There has been a recent surge in discussions amongst gas chromatographers about switching from helium to hydrogen for carrier gas. Most GC manufacturers, column suppliers, and suppliers of bottled gases and/or gas generators have been feeding the discussions (mostly in a positive, informative way) through publications, webinars, and/or advertising pushes. So what prompted the current fervor and where is it headed?
From a theoretical viewpoint, the argument for hydrogen use as a carrier gas centers on the fact that it can produce the same peak resolution with the same column and GC system in approximately 40% less time. It is, after all, THE fast carrier gas. Other advantages include its lower cost and convenience since it is already needed (and therefore present) for FIDs.
The current debate is not necessarily whether or not there are advantages to hydrogen as a carrier gas. Hydrogen is being used successfully in labs all over the world. The highest angst comes from conversion of existing helium based methods to hydrogen. The total time needed to translate (method translation is the way to go) and reverify/revalidate is often stated as the biggest hurdle. Depending on the industry, regulatory and internal requirements, this length and cost of the process alone can more than offset any perceived advantages to switching. Additional concerns that are expressed include the risk of not being able to meet the performance of the current method (ruggedness, detection limits, linearity, etc.), safety concerns, and fear of unknown issues one might encounter (like a lengthy “cleanout period”).
These are some of the same concerns that have been talked about for the past decades. Little has changed during that time except for maybe introduction of method translation concepts and software for predictably migrating method conditions and incorporation of safety features in instrumentation to avoid or minimize problems from potential H2 explosions. So what explains the recent uptick in comments recently?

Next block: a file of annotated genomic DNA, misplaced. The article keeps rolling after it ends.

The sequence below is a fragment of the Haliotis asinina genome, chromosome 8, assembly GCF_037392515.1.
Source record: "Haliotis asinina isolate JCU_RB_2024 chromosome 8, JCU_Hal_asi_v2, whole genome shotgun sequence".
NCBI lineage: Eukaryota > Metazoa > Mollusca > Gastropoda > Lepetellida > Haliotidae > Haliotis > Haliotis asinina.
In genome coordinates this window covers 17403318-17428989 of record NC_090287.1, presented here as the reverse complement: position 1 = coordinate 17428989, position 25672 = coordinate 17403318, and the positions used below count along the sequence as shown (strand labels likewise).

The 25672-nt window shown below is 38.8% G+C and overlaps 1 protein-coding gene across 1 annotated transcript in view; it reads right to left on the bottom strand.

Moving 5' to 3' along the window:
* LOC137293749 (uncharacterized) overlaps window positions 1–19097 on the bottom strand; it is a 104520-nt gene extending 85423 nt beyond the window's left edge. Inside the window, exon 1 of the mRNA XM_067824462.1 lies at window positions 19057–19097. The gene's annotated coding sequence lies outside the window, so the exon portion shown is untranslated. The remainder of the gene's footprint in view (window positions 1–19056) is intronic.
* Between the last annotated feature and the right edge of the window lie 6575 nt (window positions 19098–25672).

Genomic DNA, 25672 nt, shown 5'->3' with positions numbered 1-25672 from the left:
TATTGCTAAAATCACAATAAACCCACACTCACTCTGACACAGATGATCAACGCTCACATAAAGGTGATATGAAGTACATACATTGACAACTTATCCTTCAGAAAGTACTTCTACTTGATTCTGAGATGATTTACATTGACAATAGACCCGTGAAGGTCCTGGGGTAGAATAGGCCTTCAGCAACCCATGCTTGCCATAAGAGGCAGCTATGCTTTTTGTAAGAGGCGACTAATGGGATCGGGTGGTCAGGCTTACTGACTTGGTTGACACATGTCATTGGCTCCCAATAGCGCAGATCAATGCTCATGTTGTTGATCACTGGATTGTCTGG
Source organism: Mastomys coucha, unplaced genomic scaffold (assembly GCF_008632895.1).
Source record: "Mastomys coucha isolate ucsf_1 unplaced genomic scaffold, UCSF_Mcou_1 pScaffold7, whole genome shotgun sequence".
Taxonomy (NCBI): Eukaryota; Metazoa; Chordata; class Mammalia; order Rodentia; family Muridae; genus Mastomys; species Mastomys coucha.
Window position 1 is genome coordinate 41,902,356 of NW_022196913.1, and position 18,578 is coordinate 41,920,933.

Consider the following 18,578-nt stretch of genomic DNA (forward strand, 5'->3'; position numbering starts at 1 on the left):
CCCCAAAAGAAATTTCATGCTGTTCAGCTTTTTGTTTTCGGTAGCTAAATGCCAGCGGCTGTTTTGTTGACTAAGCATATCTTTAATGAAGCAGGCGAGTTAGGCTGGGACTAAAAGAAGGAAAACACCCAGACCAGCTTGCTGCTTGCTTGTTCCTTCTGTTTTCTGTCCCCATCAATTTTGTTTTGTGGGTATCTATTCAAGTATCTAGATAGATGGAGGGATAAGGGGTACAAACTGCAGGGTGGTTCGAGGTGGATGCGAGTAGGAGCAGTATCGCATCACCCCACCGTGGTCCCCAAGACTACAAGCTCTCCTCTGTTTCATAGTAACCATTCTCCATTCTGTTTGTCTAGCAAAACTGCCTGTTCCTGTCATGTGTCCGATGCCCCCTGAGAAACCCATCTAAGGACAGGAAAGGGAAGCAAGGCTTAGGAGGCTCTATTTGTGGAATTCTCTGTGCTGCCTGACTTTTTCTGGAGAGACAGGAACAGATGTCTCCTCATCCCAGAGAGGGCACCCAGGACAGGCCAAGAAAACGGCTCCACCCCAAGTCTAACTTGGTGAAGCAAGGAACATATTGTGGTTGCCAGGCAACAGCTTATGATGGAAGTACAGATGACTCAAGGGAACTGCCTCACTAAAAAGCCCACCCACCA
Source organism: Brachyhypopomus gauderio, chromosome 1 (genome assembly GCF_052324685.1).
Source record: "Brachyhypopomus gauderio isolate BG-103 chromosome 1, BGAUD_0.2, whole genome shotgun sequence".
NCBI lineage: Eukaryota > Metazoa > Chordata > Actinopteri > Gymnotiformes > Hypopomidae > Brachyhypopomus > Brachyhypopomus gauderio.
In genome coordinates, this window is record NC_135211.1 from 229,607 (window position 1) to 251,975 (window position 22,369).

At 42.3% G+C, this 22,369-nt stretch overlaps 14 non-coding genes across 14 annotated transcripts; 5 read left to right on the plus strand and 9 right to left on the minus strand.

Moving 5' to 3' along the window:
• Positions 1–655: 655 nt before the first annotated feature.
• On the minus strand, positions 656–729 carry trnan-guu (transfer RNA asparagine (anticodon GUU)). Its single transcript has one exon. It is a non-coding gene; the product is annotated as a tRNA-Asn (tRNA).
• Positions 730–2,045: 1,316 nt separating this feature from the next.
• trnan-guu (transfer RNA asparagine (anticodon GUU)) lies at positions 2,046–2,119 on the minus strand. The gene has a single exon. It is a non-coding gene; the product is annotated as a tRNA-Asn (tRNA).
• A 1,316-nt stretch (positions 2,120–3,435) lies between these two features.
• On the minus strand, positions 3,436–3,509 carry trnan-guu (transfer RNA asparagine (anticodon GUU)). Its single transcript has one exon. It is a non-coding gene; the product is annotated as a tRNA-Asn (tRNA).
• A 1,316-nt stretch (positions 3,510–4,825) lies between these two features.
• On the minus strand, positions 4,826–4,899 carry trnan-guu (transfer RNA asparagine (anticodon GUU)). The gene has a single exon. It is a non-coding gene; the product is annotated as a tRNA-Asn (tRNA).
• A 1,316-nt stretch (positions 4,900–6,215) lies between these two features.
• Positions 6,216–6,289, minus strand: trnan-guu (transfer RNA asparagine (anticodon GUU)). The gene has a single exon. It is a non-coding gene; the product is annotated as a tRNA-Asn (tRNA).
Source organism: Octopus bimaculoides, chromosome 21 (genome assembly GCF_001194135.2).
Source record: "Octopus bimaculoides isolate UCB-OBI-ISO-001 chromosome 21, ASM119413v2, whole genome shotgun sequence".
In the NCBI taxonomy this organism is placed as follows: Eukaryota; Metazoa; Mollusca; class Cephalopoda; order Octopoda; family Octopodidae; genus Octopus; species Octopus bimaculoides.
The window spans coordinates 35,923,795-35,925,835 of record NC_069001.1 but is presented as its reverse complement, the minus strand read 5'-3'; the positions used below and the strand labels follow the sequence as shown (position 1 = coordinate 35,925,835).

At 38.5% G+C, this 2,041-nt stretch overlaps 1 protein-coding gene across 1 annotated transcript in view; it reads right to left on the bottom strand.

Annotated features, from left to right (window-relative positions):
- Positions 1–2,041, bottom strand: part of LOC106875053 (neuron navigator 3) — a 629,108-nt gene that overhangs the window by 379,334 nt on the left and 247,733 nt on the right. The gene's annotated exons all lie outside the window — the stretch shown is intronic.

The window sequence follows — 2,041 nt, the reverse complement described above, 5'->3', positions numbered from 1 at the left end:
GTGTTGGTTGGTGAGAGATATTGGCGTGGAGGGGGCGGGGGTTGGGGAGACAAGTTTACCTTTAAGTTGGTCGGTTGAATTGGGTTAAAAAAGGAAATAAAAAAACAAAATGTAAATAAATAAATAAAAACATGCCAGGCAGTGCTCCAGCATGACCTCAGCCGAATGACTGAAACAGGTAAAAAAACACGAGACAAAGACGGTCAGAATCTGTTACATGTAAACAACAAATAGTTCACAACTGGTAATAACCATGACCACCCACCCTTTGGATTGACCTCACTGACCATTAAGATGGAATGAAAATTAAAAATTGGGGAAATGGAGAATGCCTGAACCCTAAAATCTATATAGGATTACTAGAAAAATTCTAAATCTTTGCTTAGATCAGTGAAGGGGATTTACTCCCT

Concern about supply of helium piqued when several He plants across the world went down for maintenance earlier this year and the scheduled opening of a new plant in Wyoming (APMTG Helium plant in Big Piney, Wyoming) was delayed. At the same time, one of the largest suppliers of He, the US government, raised the price to help pay off costs of its plant. At some point, there was even talk of rationing (with chromatography use not getting the highest priority – what’s up with that?).
The United States government got involved with helium production in 1925 primarily for defense needs. It currently supplies approximately 40% of the US and 35% of the foreign needs and has been doing so with little fanfare until the 1990s. By passage of the 1996 Helium Privatization Act , legislators mandated that the US Government get out of the helium business and sell off its commercial reserves by 2015. Demand has increased in the interim, but the government has no interest or authority in investing to increase production - and at the same time, no significant commercial suppliers have emerged to take up the slack. From the website of the US Bureau of Land Management , the situation is summarized by following: “The bottom line in terms of helium supply is that there is very little excess helium refining capacity, and domestic supplies of crude helium are growing ever tighter. Until overseas plants are fully online and/or additional plants are built, we’re potentially facing additional supply disruptions, if not shortages. “ The BLM also pointed out that the government offers for sale 2.1 billion ft3/yr, which is the approximate full current production capacity of their only production site (Cliffside Gas Field, northwest of Amarillo, TX) where He concentration in natural gas is very high (1.9%). Some predict that the reserves at the site will be depleted by 2018 or so (if extraction continues beyond 2015) and that in the meantime production will drop to half of the current level (to 1 billion ft3/yr) by as early as 2014.
This blog article series is produced in collaboration with Dr Matthew S. Klee, internationally recognized for contributions to the theory and practice of gas chromatography. His experience in chemical, pharmaceutical and instrument companies spans over 30 years. During this time, Dr Klee’s work has focused on elucidation and practical demonstration of the many processes involved with GC analysis, with the ultimate goal of improving the ease of use of GC systems, ruggedness of methods and overall quality of results. If you have any questions about this article send them to firstname.lastname@example.org